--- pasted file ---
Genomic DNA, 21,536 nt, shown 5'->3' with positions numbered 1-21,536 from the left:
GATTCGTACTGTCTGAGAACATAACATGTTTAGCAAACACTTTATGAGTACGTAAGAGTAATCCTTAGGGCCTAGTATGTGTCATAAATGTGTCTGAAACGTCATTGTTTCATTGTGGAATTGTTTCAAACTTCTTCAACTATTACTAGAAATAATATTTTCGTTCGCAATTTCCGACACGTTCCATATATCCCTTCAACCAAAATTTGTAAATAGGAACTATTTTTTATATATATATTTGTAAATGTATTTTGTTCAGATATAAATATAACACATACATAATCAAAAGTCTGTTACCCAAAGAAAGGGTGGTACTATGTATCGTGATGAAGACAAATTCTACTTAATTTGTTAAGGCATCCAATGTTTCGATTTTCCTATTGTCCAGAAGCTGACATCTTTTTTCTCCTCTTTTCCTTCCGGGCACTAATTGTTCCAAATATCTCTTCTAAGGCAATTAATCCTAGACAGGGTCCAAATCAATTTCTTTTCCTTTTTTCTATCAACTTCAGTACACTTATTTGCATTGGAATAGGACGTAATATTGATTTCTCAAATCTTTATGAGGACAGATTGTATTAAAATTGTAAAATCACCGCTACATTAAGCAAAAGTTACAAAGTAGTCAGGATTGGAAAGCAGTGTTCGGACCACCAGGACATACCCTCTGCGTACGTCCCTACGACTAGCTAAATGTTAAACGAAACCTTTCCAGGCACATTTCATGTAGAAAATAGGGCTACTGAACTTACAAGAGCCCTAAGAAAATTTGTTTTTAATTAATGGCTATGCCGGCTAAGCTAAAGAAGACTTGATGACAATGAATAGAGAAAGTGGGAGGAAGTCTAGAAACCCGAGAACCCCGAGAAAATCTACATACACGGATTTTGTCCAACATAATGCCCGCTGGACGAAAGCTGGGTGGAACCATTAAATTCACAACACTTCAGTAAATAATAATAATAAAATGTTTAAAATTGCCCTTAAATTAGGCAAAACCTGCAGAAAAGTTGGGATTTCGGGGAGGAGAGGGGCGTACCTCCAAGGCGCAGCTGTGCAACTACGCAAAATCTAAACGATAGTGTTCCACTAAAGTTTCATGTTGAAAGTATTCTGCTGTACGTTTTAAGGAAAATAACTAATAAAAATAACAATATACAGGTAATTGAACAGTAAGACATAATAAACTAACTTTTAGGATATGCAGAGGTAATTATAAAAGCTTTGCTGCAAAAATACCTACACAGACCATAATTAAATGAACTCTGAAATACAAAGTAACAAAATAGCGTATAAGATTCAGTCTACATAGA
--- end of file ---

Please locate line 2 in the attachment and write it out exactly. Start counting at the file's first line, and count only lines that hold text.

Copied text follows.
GATTCGTACTGTCTGAGAACATAACATGTTTAGCAAACACTTTATGAGTACGTAAGAGTAATCCTTAGGGCCTAGTATGTGTCATAAATGTGTCTGAAACGTCATTGTTTCATTGTGGAATTGTTTCAAACTTCTTCAACTATTACTAGAAATAATATTTTCGTTCGCAATTTCCGACACGTTCCATATATCCCTTCAACCAAAATTTGTAAATAGGAACTATTTTTTATATATATATTTGTAAATGTATTTTGTTCAGATATAAATATAACACATACATAATCAAAAGTCTGTTACCCAAAGAAAGGGTGGTACTATGTATCGTGATGAAGACAAATTCTACTTAATTTGTTAAGGCATCCAATGTTTCGATTTTCCTATTGTCCAGAAGCTGACATCTTTTTTCTCCTCTTTTCCTTCCGGGCACTAATTGTTCCAAATATCTCTTCTAAGGCAATTAATCCTAGACAGGGTCCAAATCAATTTCTTTTCCTTTTTTCTATCAACTTCAGTACACTTATTTGCATTGGAATAGGACGTAATATTGATTTCTCAAATCTTTATGAGGACAGATTGTATTAAAATTGTAAAATCACCGCTACATTAAGCAAAAGTTACAAAGTAGTCAGGATTGGAAAGCAGTGTTCGGACCACCAGGACATACCCTCTGCGTACGTCCCTACGACTAGCTAAATGTTAAACGAAACCTTTCCAGGCACATTTCATGTAGAAAATAGGGCTACTGAACTTACAAGAGCCCTAAGAAAATTTGTTTTTAATTAATGGCTATGCCGGCTAAGCTAAAGAAGACTTGATGACAATGAATAGAGAAAGTGGGAGGAAGTCTAGAAACCCGAGAACCCCGAGAAAATCTACATACACGGATTTTGTCCAACATAATGCCCGCTGGACGAAAGCTGGGTGGAACCATTAAATTCACAACACTTCAGTAAATAATAATAATAAAATGTTTAAAATTGCCCTTAAATTAGGCAAAACCTGCAGAAAAGTTGGGATTTCGGGGAGGAGAGGGGCGTACCTCCAAGGCGCAGCTGTGCAACTACGCAAAATCTAAACGATAGTGTTCCACTAAAGTTTCATGTTGAAAGTATTCTGCTGTACGTTTTAAGGAAAATAACTAATAAAAATAACAATATACAGGTAATTGAACAGTAAGACATAATAAACTAACTTTTAGGATATGCAGAGGTAATTATAAAAGCTTTGCTGCAAAAATACCTACACAGACCATAATTAAATGAACTCTGAAATACAAAGTAACAAAATAGCGTATAAGATTCAGTCTACATAGA